As many other countries throughout the world, Canada experiences shortages in health human resources personnel. These shortages are projected to increase globally over next decades. My research examines how we can build a sustainable health care workforce by improving retention among employed health care professionals and removing barriers for internationally educated health care workers seeking professional recognition in Canada.
My other area of expertise is in women’s embodied experiences of pregnancy and the postpartum period. I explore how women come to term with their pregnant and postpartum bodies and how they navigate through medical advice during their transition to motherhood.
Graduate supervision and student opportunities
I am currently accepting applications from graduate students with research interests related to:
- Health human resources
- Work-life balance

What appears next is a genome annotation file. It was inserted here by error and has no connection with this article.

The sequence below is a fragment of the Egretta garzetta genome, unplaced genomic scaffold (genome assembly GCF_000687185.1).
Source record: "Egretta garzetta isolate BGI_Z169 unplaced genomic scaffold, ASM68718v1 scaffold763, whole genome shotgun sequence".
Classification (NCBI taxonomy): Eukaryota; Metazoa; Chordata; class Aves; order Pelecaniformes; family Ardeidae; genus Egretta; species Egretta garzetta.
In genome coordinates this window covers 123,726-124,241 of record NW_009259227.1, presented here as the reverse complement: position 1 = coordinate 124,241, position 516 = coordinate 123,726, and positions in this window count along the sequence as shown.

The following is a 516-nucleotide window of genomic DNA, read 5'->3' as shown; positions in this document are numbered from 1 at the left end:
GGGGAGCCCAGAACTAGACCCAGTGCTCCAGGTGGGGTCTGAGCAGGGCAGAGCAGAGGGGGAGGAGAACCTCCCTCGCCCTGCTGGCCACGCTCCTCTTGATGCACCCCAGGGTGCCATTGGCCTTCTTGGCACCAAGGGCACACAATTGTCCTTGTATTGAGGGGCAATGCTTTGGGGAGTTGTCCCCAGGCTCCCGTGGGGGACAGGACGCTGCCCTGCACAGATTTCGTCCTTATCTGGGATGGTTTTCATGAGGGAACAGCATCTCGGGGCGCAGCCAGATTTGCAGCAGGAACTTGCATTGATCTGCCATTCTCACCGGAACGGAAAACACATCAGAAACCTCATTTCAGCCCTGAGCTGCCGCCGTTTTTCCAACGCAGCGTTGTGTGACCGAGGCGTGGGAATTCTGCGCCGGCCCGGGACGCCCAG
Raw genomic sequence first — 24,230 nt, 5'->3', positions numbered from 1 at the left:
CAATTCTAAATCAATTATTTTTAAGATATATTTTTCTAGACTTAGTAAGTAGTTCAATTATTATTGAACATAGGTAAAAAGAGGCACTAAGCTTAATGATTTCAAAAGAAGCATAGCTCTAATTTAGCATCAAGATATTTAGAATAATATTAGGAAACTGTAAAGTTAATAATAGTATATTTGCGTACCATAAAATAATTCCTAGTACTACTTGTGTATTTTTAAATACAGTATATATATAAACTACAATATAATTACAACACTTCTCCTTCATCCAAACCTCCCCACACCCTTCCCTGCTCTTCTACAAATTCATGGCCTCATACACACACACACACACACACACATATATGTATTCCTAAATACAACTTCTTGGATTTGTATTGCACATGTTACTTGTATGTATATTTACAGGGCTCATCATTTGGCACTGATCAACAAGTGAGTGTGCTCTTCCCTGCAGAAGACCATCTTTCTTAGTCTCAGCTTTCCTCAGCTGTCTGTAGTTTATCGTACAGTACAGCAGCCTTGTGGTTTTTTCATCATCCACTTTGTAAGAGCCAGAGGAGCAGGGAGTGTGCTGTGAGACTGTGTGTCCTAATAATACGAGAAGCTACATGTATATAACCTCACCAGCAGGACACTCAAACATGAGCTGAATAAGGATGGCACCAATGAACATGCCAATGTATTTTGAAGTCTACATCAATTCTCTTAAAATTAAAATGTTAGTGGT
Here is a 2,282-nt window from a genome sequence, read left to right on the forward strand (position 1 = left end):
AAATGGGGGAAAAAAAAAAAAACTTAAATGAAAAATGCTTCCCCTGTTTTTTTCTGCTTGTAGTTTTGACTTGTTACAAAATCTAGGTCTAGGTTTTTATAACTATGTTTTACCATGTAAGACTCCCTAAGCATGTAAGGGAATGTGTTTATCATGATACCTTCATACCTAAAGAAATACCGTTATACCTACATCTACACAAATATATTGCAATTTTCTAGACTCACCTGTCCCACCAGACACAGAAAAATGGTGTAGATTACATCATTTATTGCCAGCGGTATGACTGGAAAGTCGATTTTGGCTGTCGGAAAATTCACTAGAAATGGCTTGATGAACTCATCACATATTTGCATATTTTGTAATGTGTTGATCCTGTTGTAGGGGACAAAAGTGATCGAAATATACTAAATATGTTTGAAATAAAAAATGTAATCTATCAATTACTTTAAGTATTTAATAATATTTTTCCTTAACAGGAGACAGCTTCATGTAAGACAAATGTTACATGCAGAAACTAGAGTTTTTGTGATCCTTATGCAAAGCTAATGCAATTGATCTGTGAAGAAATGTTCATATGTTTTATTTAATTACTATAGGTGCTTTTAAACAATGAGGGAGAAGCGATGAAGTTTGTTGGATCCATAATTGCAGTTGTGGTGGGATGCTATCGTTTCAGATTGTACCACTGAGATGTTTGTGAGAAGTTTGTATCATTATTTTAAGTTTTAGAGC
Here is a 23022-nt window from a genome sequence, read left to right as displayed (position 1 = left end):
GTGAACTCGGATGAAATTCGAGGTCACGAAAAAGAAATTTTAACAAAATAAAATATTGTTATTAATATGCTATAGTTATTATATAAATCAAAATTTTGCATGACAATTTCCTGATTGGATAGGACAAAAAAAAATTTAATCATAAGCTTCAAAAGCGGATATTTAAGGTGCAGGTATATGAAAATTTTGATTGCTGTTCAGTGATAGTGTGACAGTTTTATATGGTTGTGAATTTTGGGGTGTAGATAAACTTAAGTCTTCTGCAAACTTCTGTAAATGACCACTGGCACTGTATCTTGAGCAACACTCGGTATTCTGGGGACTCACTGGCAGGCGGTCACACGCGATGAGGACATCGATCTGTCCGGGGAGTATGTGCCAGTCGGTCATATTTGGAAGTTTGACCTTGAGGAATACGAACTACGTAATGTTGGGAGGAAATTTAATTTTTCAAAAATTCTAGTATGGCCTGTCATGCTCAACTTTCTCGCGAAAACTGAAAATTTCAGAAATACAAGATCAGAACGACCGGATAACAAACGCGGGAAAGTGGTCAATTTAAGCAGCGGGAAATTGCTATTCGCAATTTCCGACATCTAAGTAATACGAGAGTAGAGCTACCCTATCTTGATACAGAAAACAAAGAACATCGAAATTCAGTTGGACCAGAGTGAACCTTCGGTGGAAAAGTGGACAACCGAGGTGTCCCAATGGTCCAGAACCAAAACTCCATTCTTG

- Internationally educated health care professionals
- Comparative health policy analysis
- Women’s reproductive experiences
- Qualitative methods
- Sociology of aging
- Qualitative research methods
- Health promotion
- Gender and health
BA Education, The Hebrew University of Jerusalem
MA Education, The Hebrew University of Jerusalem
MA Sociology, McMaster University
PhD Sociology, McMaster University
SSHRC Postdoctoral Fellowship, University of Toronto
See Google Scholar for full list of publications.
Neiterman, E. & Bourgeault, I. L. (2015). Professional Integration as a Process of Professional Resocialization: Internationally Educated Health Professionals in Canada. Social Science and Medicine, 131, 74-81.
Neiterman, E. & Lobb, D. (2014). Women Centred but not Women-Friendly: Understanding Student Attrition in the Ontario Midwifery Education Programme. Gender, Work and Organizations. 21, 244-259.
Neiterman, E. (2013). Pregnant Bodies in Social Context: Natural, Disruptive and
Unrecognized Pregnancy. Symbolic Interaction. DOI: 10.1002/symb.71